Puppy Parties

We are thrilled to offer Puppy Parties which are free and are held between 7-8pm. Please note your puppy must have had its first vaccination. They are a great opportunity to socialise your new puppy and also cover:

  • The foundations of training and socialisation.
  • Advice on worming, flea treatment, exercise, nutrition, feeding and any other questions you may have
  • Any veterinary topics the class wishes to cover
  • Help with house training and play biting
  • Lots of time for puppies to play and for you to ask questions.

If an animal is mistreated before 12 weeks old, there is a chance this behaviour could affect the animal for the rest of its life. We recommend training starting at 8-10 weeks old in order for it to be effective. However, dogs and cats continue learning through life, so adopting an older dog isn’t a problem even if you want to teach them lots of new tricks!

You should consider how long the pet will live for. If they are likely to live longer than their new owner, it is sensible and responsible to have a plan should this scenario occur such as a new home at the ready. Smaller dogs generally live longer than larger dogs.

How much do you want to pay?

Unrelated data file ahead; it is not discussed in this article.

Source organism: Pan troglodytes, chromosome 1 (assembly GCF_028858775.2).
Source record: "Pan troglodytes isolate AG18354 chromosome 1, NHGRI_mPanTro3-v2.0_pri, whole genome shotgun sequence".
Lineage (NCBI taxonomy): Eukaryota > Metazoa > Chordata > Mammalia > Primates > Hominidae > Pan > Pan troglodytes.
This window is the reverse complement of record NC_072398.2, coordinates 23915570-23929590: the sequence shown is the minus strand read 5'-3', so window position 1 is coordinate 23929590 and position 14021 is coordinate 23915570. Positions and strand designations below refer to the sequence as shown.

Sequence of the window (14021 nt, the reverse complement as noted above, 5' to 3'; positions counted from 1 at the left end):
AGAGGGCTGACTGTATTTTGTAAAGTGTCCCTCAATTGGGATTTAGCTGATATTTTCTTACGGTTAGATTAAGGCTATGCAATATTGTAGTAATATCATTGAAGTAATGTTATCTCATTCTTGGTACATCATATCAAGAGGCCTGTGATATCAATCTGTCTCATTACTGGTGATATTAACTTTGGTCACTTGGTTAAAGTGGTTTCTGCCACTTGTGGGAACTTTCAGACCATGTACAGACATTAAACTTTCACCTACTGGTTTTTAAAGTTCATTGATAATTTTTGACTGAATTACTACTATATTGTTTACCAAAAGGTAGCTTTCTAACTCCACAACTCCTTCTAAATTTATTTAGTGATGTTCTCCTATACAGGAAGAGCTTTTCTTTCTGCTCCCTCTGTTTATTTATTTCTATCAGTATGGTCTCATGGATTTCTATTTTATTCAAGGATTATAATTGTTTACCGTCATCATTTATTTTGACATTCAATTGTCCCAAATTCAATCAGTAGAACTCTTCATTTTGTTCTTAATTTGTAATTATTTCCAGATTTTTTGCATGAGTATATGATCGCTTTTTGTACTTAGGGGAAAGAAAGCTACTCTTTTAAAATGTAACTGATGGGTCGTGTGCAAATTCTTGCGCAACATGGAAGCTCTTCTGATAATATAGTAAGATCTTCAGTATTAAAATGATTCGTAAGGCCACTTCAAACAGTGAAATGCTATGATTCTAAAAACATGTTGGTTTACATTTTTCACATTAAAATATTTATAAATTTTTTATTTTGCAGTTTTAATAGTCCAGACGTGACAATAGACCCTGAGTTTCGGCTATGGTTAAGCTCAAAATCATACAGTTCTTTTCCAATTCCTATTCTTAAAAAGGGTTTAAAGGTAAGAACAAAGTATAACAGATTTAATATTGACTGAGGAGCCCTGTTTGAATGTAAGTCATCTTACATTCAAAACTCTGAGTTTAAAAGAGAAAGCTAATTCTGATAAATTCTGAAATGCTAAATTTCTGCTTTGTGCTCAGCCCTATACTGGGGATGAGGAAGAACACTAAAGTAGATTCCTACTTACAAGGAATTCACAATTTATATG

Pedigree breeds tend to be more costly. If you know the exact breed or age of puppy or kitten that you would like, then you will probably need to pay more. Some breeds are much more expensive than others so do your research first to see what a normal price is.

Rescue pets are normally free, other than maybe a donation or adoption fee, which will support the charity and enable them to carry on their amazing work.

Do you want to rescue an animal?

Many pets need forever homes. They are just as friendly and loving and can make amazing pets! They are often less expensive than pets bought from breeders and often need a home in order to save their lives.

That said, buying from a breeder means you have the potential to gain more information regarding your pet’s history and genetics.

How much free time do you have to exercise your pet?